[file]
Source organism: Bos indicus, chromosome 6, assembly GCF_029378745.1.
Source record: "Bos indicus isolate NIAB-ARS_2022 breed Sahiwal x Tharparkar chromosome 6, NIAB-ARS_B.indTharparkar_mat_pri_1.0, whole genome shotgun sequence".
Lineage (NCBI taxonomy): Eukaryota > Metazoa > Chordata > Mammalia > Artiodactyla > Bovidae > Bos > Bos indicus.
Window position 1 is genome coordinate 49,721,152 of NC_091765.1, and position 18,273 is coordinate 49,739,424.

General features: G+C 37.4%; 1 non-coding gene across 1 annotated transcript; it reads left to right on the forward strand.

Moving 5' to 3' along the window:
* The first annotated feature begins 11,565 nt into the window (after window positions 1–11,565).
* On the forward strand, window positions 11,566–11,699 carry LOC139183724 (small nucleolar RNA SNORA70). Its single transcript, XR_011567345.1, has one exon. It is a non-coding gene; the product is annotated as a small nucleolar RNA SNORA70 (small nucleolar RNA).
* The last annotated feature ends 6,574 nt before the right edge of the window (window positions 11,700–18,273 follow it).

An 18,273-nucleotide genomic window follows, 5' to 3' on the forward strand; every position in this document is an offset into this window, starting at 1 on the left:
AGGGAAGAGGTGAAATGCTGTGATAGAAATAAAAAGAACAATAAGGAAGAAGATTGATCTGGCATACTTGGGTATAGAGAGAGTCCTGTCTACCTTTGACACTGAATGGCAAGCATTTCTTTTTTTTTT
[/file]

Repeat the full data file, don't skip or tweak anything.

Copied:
Source organism: Bos indicus, chromosome 6, assembly GCF_029378745.1.
Source record: "Bos indicus isolate NIAB-ARS_2022 breed Sahiwal x Tharparkar chromosome 6, NIAB-ARS_B.indTharparkar_mat_pri_1.0, whole genome shotgun sequence".
Lineage (NCBI taxonomy): Eukaryota > Metazoa > Chordata > Mammalia > Artiodactyla > Bovidae > Bos > Bos indicus.
Window position 1 is genome coordinate 49,721,152 of NC_091765.1, and position 18,273 is coordinate 49,739,424.

General features: G+C 37.4%; 1 non-coding gene across 1 annotated transcript; it reads left to right on the forward strand.

Moving 5' to 3' along the window:
* The first annotated feature begins 11,565 nt into the window (after window positions 1–11,565).
* On the forward strand, window positions 11,566–11,699 carry LOC139183724 (small nucleolar RNA SNORA70). Its single transcript, XR_011567345.1, has one exon. It is a non-coding gene; the product is annotated as a small nucleolar RNA SNORA70 (small nucleolar RNA).
* The last annotated feature ends 6,574 nt before the right edge of the window (window positions 11,700–18,273 follow it).

An 18,273-nucleotide genomic window follows, 5' to 3' on the forward strand; every position in this document is an offset into this window, starting at 1 on the left:
AGGGAAGAGGTGAAATGCTGTGATAGAAATAAAAAGAACAATAAGGAAGAAGATTGATCTGGCATACTTGGGTATAGAGAGAGTCCTGTCTACCTTTGACACTGAATGGCAAGCATTTCTTTTTTTTTT